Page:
February 26, 2010
One sector of the financial markets that is greatly underpricing risk today is municipal bonds. State and local governments are facing extraordinary budget pressure. The recession has eviscerated tax revenues, but spending requirements have not dropped. During the last fiscal year, some state and local governments relied on federal stimulus money to balance their budgets. But federal handouts cannot be relied upon indefinitely. The federal government has funding problems of its own. And tax increases aren’t always an option.
To deal with extraordinary budget pressure, some state and local governments are considering Chapter 9 of the bankruptcy code. Chapter 9 provides municipalities with protection from creditors so they can develop a plan to pay off debts. Chapter 9 is rarely used, but in the current economic environment, municipal bankruptcy filings may be unavoidable. Some investors are ignoring this risk. These optimists cite low historical default rates and high recovery rates in the event of default. But savvy successful investors recognize that the past is an unreliable predictor of the future.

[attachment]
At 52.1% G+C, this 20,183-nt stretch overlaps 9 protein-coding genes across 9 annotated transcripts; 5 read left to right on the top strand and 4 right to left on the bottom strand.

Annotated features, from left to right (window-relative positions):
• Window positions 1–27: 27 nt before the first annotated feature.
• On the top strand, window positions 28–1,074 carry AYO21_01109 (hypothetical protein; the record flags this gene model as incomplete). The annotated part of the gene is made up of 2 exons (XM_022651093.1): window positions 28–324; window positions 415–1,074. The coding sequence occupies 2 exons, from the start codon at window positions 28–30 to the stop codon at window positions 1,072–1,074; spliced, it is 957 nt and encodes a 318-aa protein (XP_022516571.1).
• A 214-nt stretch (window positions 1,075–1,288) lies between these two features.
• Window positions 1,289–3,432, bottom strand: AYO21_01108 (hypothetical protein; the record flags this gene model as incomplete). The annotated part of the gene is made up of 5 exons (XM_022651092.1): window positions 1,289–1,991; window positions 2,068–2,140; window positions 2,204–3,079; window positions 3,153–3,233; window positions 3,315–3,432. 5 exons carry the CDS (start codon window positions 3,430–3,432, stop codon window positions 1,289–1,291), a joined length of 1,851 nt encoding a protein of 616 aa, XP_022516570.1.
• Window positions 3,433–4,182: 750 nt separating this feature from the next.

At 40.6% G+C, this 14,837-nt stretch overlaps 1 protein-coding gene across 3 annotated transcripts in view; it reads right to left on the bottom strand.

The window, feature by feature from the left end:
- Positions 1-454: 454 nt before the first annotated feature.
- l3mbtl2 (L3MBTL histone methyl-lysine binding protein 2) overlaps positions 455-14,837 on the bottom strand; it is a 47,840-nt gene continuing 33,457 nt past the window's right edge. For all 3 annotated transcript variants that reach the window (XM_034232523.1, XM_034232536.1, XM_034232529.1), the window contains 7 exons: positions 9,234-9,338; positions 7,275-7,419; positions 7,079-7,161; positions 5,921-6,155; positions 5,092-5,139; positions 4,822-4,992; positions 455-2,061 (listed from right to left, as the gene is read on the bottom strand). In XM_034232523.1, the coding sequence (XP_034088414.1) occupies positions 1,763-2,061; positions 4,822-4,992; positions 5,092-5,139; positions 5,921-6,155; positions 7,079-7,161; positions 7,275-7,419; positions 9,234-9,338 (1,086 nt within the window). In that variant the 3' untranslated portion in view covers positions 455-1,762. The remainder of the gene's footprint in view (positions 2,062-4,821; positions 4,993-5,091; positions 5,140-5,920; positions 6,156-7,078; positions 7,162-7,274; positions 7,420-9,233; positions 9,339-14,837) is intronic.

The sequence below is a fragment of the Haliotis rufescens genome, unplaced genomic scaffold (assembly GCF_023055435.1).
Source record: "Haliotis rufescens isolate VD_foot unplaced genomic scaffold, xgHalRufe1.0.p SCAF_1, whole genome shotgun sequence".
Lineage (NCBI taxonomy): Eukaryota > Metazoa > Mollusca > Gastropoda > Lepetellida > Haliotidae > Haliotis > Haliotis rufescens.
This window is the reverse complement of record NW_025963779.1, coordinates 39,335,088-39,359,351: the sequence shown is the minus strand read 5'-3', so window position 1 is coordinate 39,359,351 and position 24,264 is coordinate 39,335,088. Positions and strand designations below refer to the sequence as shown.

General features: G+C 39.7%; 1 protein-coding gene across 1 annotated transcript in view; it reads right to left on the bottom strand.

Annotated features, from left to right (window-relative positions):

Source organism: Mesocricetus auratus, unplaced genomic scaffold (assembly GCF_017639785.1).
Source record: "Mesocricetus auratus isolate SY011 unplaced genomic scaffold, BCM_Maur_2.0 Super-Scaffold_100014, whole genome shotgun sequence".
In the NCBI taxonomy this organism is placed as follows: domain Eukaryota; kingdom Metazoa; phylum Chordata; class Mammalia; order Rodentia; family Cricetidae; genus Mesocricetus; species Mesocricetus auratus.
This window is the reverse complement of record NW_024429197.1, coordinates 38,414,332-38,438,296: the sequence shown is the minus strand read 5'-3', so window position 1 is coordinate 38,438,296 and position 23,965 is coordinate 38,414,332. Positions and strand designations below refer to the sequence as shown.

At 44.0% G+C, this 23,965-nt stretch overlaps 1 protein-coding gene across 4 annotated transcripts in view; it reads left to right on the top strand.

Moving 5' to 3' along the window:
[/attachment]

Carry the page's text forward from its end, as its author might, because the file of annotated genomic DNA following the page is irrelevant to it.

Bloomberg reports that local government revenue fell 6.7% in the third quarter of 2009, and state tax collections through the first three quarters of 2009 fell the most in 46 years. Elevated municipal defaults are, in fact, possible. And for those investors who believe that municipal bond insurance companies will pick up the tab in the event of default-think again. An avalanche of municipal defaults would quickly push municipal bond insurance companies into insolvency.
If your portfolio is overloaded with munis, it’s time to think about pruning positions.
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